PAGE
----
After taking care of the tank's insides, I then began work on the part that "shows."  I used bondo to fill the four dents, carefully sanding and feathering the filler to the lines of the tank.  Then I applied primer, then paint.

While the finaly coat was drying, I used a small knife blade to scrape away the rust from the tank's logo, then touched up the paint on the logo with an artist's brush. 

Before reattaching the logo, I applied stair tread (sort of like a rough, rubbery tape) to the sides of the tank for decoration, then screwed the logo back on each side.

I realize this is not exactly how the original looked, but remember -- this is a resurrection, not a restoration!

Step 6: Fenders, side covers, miscellaneous

Picture of Fenders, side covers, miscellaneous

All removed parts were sanded, primed, and painted.

The side covers were the only plastic items on the bike, and befrore painting I fixed a couple of cracks in one of them using hot glue (on the back side).  Then I sanded, primed, and painted them just like the metal parts.  The logos on the side covers were cleaned up and touched up.

While parts were drying, I recovered the seat with a seat cover I bought off of ebay.

Step 7: Reassembly

Picture of Reassembly
The reassembly basically involved doing everything in reverse.  It is at this point when I was really glad I took the time to put all loose parts in labeled sandwitch bags!

Step 8: New carb

Picture of New carb
I finally decided to replace the carburator.  I just couldn't get it adjusted due to the bad corrosion that had built up.  A new carburator from ebay made the bike run like new.

Step 9:

Picture of
The project is finished!  I spent quite a bit of time on this bike (7 hours just sanding one wheel!), but very little money.  All-in-all I think I spent around $300 on parts and supplies.

I'm not a motorcycle mechanic, but am reasonably handy with tools.  When I began this project I purchased a Clymer manual, which I found indespensible.
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never say too corroded to rebuild until you put it in a pot of boiling water.

CollinF128 days ago

Nice job, looks great!

I'm curious to know how you did the front forks. I'm restoring a 1974 XL175, and the forks have a bit of surface rust. You ended up painting yours black I see, did you have any problems with oil leaking? How did you maintain suspension without having to replace the forks altogether?

Thanks for the instructable. Again, nicely done!

kingkelly1 month ago

Hey just wondering what carb setting did you use? I am trying to fine tune my carb yet everyone insists 2 turns out from seated, which I can't get the bike to even start, much less run very well. I am currently running extremely lean to where the air/fuel setting is almost flush with the outer lip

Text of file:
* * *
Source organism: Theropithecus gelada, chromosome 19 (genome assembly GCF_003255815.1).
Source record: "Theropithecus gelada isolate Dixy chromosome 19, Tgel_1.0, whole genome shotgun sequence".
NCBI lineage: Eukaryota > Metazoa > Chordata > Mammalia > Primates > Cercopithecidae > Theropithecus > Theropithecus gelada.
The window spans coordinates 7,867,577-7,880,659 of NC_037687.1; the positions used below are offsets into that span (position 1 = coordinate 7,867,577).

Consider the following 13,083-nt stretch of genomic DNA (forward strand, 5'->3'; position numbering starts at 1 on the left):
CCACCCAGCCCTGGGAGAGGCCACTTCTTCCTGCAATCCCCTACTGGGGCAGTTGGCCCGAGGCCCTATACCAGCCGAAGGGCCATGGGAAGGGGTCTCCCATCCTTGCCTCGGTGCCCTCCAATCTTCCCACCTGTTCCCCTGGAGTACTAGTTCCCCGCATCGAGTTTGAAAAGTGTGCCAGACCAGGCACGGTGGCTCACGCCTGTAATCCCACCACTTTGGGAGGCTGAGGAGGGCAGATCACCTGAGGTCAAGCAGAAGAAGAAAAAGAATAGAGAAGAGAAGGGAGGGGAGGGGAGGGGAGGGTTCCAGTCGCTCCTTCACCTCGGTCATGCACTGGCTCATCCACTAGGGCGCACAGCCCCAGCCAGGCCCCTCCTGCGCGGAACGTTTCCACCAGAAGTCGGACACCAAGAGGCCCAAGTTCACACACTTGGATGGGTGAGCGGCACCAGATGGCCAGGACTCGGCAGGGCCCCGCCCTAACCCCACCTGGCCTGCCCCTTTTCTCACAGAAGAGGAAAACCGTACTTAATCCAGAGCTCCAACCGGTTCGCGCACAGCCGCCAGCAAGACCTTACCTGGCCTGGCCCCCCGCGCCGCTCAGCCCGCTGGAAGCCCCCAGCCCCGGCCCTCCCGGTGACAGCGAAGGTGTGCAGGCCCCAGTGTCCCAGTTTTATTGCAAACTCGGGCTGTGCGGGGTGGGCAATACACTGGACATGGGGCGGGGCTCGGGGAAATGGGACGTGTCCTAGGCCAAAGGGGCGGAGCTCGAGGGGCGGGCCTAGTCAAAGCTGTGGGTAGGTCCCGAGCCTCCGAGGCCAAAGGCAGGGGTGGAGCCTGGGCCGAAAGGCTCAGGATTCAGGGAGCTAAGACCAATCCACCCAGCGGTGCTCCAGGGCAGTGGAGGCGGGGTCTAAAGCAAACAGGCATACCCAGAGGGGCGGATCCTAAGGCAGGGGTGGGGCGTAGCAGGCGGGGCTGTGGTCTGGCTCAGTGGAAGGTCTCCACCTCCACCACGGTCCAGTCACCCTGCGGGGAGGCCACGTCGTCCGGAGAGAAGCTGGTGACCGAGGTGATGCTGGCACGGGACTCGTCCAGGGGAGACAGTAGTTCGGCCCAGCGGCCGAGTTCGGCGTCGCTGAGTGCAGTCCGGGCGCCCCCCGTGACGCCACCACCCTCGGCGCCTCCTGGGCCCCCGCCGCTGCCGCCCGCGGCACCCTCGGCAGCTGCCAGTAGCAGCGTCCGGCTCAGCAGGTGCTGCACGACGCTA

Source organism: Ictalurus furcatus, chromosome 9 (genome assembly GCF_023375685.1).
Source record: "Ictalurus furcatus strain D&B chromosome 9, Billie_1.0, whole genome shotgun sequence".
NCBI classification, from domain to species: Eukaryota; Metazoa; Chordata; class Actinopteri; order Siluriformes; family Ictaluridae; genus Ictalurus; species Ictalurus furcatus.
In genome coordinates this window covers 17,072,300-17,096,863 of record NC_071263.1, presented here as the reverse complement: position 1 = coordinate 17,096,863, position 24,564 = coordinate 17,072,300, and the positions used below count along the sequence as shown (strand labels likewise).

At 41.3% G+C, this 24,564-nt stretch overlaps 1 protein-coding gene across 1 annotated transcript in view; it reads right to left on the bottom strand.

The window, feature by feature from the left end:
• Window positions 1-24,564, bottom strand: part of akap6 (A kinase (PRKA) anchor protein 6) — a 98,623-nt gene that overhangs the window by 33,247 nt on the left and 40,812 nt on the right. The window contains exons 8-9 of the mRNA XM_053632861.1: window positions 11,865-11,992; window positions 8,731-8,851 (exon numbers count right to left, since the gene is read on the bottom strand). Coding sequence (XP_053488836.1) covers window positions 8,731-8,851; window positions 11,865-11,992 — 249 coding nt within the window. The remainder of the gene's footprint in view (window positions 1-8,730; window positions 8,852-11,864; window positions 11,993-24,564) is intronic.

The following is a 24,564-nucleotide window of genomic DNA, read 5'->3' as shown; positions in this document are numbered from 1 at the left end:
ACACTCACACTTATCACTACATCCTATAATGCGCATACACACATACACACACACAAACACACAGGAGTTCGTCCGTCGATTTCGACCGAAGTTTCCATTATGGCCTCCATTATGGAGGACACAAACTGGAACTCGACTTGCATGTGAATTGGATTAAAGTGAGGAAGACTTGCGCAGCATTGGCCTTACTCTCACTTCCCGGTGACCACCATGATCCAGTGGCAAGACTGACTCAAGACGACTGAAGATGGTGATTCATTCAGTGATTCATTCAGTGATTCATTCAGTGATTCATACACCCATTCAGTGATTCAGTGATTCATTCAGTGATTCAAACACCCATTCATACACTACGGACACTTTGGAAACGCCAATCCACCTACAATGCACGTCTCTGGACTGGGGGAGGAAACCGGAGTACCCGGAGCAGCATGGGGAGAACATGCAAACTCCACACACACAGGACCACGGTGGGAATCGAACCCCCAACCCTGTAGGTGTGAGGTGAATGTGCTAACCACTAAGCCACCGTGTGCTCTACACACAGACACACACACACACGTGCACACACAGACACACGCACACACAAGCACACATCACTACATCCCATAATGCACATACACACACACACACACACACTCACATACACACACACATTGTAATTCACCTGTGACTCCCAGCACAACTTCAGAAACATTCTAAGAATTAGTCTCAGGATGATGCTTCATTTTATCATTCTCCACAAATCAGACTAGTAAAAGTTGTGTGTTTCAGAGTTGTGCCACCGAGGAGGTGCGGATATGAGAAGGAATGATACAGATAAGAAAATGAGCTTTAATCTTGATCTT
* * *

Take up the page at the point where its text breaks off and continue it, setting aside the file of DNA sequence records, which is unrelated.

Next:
<<< my wife's FB.....

knife141 (author)  katie.vanderwende1 month ago
2 turns out is roughly what I used.
DonnaL52 months ago

hi i was just winding if you think my rims are too rusted to restore? i was going to blast them then paint them- the inner that is, the poke side is in good condition. thanks

knife141 (author)  DonnaL52 months ago

It's hard to tell from the photo, but it looks to me like the rust has eroded the metal in some places. If it's just light surface rust, you might be ok. If it has actually eaten into the structure, I wouldn't risk it.

DonnaL5 knife1412 months ago

Yeah it has eaten away at it a bit, best replace them then. thanks

1972 Cl350 4 years of on an off work. almost done but when are we ever "done"

2014-10-29 16.34.36.jpg2011-06-26 18.44.51.jpg2011-06-28 20.15.35.jpg
egossar5 months ago
I'm in the process of restoring a family owned 1971 SL175 that has a unique story, was stolen, recovered and never finished and now I am finishing it.. Just missing some odds and ends yet. Great job on that CL!
AndrewsY6 months ago

Awesome job, awesome. My son and I have just started work on a 1981 Yamaha SR250 and if she ends up looking anywhere as nice as the bike you did he'll be a happy chappy :-D

dpatterson136 months ago
Love the SL's! Quite a feat you performed! Great job!
strapman7 months ago

So cool to see other garage mechanic's (not pro's) ressurecting these old bikes! I just finished a 1971 CB 450 that was painted red by previous owner. Brought it back to original candy gold, every nut/bolt in my hands, tackling dirt/rust everywhere. Done now, but dont know what to do with it! Runs great, but i have an older Goldwing thats my main ride---this lil thing is like a scooter!

You. Are. The. Man!
So cool. Thank you. Restoring a '72 cb350.
Its not in nearly as neglected condition as your bike, though it had been sitting and forgotten since 1977. For that, I am grateful. I'm sure you know how I feel. Very helpful info for me.
JhaydenA9 months ago
Looks mint
ghiabb1 year ago

Well Done!!!

jesucka871 year ago